3. What happens with the bullpen?

The article in October said this would be a bigger issue if Duquette hadn't gone on record in September saying that incumbent Jim Johnson, pictured, would be his closer in 2014. Well, consider it a major issue again. The Orioles dealt Johnson to the Oakland Athletics in December because the reigning, two-time AL saves leader was set to make $10 million in arbitration, and the club didn't want to spend that much money on a closer. They attempted to fill his spot with Grant Balfour, Oakland's closer last season, but backed out of a two-year, $15 million deal following the 36-year-old right-hander's physical. Orioles doctors didn't like what they saw regarding Balfour's right shoulder, and the club wanted to scale back to just one year. Balfour ended up signing a two-year deal with the Tampa Bay Rays. The Orioles made a soft push to sign closer Fernando Rodney, who ended up with the Seattle Mariners. So, the Orioles likely will go with an internal candidate as next year's closer, with Tommy Hunter as the favorite to fill the role. The club did bolster the back-end of the bullpen by signing set-up man Ryan Webb to a two-year deal. And they added a bunch of potential relievers, including veteran right-hander Alfredo Aceves. However, they'll also lose left-hander Troy Patton to a 25-game suspension (for testing positive for amphetamines) to start the season. So what primarily has been a strength the past two years could be again, but there is some uncertainty surrounding the bullpen heading into spring training.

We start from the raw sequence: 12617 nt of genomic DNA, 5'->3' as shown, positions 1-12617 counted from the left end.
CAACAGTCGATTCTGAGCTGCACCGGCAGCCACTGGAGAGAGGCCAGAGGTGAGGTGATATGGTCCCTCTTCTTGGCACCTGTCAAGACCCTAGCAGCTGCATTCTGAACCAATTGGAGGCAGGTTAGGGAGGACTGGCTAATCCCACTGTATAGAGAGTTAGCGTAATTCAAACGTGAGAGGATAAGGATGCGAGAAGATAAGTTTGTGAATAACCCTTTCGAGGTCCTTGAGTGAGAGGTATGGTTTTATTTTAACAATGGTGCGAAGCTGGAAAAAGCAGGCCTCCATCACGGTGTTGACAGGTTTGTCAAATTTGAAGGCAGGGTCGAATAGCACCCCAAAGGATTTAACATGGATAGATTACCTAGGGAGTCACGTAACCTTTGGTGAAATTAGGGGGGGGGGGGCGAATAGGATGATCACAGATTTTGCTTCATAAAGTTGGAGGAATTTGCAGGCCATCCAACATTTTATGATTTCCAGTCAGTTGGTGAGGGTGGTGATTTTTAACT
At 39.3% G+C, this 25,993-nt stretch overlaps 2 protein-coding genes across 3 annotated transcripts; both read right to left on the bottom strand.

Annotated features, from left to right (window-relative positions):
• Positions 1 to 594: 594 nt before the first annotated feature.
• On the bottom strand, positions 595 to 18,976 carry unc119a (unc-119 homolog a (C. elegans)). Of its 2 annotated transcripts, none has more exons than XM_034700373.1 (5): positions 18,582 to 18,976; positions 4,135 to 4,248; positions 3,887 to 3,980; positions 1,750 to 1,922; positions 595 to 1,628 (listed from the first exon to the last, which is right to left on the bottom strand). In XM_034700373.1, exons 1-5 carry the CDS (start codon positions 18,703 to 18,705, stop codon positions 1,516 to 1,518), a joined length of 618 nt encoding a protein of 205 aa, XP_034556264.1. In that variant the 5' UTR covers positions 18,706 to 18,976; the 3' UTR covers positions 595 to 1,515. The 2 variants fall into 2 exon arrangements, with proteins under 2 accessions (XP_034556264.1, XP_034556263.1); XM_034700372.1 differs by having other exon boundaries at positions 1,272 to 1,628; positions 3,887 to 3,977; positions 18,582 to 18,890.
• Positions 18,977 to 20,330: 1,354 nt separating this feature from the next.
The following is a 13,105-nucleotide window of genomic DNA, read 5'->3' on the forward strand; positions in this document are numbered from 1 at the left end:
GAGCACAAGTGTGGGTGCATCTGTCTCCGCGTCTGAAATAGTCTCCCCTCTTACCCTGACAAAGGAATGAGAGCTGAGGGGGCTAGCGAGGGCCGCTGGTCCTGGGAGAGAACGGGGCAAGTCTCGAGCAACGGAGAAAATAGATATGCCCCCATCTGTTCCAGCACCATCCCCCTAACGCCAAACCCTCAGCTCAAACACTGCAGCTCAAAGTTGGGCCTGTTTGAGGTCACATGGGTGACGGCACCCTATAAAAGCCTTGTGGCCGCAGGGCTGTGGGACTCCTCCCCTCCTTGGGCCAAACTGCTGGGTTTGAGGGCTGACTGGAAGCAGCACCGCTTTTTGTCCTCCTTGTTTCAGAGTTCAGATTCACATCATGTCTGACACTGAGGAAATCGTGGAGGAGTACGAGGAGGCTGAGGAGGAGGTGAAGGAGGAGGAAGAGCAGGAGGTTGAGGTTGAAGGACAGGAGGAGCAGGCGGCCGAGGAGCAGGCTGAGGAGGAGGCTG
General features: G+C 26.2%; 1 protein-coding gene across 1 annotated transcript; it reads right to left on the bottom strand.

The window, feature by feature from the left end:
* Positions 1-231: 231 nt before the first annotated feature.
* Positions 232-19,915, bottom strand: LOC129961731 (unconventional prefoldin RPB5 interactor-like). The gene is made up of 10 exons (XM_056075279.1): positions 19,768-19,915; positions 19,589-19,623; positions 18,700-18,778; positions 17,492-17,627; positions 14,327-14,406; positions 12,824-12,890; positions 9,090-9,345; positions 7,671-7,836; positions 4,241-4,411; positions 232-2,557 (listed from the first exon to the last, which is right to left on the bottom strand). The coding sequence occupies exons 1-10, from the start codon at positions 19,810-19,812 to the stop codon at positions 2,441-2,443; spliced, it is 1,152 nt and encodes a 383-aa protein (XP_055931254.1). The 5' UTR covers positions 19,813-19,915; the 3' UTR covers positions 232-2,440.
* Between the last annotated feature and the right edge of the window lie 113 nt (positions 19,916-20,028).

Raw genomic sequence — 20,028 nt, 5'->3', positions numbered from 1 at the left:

Kenneth K. Lam, Baltimore Sun
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